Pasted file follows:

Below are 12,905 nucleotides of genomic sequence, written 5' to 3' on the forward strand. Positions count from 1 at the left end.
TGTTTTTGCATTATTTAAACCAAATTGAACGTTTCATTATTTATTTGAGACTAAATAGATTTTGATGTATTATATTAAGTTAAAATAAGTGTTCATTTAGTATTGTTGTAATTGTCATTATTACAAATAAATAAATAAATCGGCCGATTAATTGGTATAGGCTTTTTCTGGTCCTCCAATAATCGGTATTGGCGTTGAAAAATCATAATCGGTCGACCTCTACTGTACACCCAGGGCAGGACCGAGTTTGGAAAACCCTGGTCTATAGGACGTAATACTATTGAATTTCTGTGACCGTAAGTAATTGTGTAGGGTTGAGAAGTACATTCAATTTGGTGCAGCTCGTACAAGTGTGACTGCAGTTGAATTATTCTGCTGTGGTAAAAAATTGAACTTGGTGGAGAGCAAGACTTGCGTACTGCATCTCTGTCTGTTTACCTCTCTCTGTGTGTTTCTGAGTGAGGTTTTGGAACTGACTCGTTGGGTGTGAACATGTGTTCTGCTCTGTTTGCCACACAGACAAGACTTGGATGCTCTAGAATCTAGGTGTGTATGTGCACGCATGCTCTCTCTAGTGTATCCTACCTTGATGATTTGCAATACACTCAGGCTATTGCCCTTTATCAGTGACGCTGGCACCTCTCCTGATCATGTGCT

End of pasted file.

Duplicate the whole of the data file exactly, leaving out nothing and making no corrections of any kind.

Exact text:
Below are 12,905 nucleotides of genomic sequence, written 5' to 3' on the forward strand. Positions count from 1 at the left end.
TGTTTTTGCATTATTTAAACCAAATTGAACGTTTCATTATTTATTTGAGACTAAATAGATTTTGATGTATTATATTAAGTTAAAATAAGTGTTCATTTAGTATTGTTGTAATTGTCATTATTACAAATAAATAAATAAATCGGCCGATTAATTGGTATAGGCTTTTTCTGGTCCTCCAATAATCGGTATTGGCGTTGAAAAATCATAATCGGTCGACCTCTACTGTACACCCAGGGCAGGACCGAGTTTGGAAAACCCTGGTCTATAGGACGTAATACTATTGAATTTCTGTGACCGTAAGTAATTGTGTAGGGTTGAGAAGTACATTCAATTTGGTGCAGCTCGTACAAGTGTGACTGCAGTTGAATTATTCTGCTGTGGTAAAAAATTGAACTTGGTGGAGAGCAAGACTTGCGTACTGCATCTCTGTCTGTTTACCTCTCTCTGTGTGTTTCTGAGTGAGGTTTTGGAACTGACTCGTTGGGTGTGAACATGTGTTCTGCTCTGTTTGCCACACAGACAAGACTTGGATGCTCTAGAATCTAGGTGTGTATGTGCACGCATGCTCTCTCTAGTGTATCCTACCTTGATGATTTGCAATACACTCAGGCTATTGCCCTTTATCAGTGACGCTGGCACCTCTCCTGATCATGTGCT